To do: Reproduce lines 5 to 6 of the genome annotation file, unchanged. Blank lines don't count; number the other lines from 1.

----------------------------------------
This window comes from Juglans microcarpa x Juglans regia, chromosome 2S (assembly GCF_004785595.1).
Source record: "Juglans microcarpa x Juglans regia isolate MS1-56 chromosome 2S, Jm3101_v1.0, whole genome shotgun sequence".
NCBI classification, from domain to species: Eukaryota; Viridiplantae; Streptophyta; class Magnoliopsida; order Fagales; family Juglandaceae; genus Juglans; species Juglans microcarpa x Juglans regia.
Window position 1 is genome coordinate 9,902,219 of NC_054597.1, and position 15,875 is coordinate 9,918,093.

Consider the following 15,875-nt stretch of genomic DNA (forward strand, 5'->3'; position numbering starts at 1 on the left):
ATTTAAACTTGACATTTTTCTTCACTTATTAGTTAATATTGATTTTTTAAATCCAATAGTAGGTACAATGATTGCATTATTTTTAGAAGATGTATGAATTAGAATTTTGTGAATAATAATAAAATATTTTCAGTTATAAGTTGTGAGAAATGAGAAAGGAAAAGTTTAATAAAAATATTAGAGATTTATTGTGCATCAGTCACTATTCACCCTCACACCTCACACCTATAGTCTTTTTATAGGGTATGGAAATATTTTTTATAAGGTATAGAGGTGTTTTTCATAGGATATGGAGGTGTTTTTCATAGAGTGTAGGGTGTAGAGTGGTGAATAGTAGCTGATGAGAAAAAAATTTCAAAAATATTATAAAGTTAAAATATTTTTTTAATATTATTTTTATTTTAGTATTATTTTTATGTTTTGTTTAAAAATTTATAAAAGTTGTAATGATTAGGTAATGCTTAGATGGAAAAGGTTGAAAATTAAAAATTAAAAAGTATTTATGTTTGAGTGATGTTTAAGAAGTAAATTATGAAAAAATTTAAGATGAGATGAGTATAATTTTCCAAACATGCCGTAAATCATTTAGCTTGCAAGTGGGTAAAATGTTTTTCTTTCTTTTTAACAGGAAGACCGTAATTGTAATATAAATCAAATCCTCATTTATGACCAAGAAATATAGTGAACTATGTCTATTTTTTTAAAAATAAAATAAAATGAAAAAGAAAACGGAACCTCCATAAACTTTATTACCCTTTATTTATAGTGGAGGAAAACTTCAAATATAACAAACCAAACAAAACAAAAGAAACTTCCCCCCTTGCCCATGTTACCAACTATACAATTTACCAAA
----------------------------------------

Consider the following 15,875-nt stretch of genomic DNA (forward strand, 5'->3'; position numbering starts at 1 on the left):
ATTTAAACTTGACATTTTTCTTCACTTATTAGTTAATATTGATTTTTTAAATCCAATAGTAGGTACAATGATTGCATTATTTTTAGAAGATGTATGAATTAGAATTTTGTGAATAATAATAAAATATTTTCAGTTATAAGTTGTGAGAAATGAGAAAGGAAAAGTTTAATAAAAATATTAGAGATTTATTGTGCATCAGTCACTATTCACCCTCACACCTCACACCTATAGTCTTTTTATAGGGTATGGAAATATTTTTTATAAGGTATAGAGGTGTTTTTCATAGGATATGGAGGTGTTTTTCATAGAGTGTAGGGTGTAGAGTGGTGAATAGTAGCTGATGAGAAAAAAATTTCAAAAATATTATAAAGTTAAAATATTTTTTTAATATTATTTTTATTTTAGTATTATTTTTATGTTTTGTTTAAAAATTTATAAAAGTTGTAATGATTAGGTAATGCTTAGATGGAAAAGGTTGAAAATTAAAAATTAAAAAGTATTTATGTTTGAGTGATGTTTAAGAAGTAAATTATGAAAAAATTTAAGATGAGATGAGTATAATTTTCCAAACATGCCGTAAATCATTTAGCTTGCAAGTGGGTAAAATGTTTTTCTTTCTTTTTAACAGGAAGACCGTAATTGTAATATAAATCAAATCCTCATTTATGACCAAGAAATATAGTGAACTATGTCTATTTTTTTAAAAATAAAATAAAATGAAAAAGAAAACGGAACCTCCATAAACTTTATTACCCTTTATTTATAGTGGAGGAAAACTTCAAATATAACAAACCAAACAAAACAAAAGAAACTTCCCCCCTTGCCCATGTTACCAACTATACAATTTACCAAA